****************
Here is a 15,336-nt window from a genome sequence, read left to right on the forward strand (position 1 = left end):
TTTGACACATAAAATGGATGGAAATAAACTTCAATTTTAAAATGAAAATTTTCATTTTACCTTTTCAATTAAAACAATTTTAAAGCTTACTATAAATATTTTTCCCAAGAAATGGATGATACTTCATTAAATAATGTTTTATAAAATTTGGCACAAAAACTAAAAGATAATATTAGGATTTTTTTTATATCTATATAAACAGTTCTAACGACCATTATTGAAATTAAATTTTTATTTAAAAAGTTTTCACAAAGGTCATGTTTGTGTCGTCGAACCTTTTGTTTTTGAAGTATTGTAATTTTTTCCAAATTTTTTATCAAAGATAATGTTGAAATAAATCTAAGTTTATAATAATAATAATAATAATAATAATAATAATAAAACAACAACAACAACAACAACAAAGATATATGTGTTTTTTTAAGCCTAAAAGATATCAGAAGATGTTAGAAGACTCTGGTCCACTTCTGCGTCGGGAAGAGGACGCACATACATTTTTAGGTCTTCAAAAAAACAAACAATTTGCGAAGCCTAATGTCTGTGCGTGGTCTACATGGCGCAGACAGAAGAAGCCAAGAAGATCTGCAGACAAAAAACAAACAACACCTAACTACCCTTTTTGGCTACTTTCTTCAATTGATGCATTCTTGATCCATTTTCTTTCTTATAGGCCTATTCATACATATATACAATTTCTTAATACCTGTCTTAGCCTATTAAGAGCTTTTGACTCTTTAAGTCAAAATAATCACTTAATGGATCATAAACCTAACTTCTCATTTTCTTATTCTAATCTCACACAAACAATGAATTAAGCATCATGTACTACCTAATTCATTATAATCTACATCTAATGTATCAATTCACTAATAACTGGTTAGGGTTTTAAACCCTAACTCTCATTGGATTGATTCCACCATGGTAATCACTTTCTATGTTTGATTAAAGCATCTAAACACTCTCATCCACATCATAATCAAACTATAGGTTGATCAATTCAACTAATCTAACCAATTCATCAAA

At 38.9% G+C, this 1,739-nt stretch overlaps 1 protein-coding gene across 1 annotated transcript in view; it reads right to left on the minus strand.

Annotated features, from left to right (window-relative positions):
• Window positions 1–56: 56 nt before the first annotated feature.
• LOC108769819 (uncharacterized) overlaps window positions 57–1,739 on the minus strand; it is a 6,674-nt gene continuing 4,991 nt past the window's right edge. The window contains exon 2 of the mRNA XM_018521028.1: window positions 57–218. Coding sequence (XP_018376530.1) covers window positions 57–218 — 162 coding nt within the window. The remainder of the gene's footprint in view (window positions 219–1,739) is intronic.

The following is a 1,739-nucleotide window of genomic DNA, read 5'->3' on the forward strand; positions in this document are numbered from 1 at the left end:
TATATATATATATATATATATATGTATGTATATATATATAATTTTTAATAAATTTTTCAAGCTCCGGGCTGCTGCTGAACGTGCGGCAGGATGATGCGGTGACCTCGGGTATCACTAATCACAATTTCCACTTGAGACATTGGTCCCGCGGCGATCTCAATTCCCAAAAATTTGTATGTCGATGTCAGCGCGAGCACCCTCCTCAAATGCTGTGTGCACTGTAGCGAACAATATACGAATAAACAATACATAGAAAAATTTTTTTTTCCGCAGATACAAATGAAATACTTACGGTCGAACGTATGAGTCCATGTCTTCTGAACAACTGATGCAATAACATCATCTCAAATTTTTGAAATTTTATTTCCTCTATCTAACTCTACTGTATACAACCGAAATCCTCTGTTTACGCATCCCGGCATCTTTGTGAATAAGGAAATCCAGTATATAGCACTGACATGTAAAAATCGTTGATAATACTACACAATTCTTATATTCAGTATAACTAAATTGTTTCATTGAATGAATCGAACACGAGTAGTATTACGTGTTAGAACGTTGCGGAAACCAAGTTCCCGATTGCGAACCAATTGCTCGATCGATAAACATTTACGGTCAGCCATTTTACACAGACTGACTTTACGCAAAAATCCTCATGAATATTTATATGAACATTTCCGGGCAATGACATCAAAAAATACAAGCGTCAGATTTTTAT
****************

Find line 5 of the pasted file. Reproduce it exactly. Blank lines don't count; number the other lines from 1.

• Window positions 1–56: 56 nt before the first annotated feature.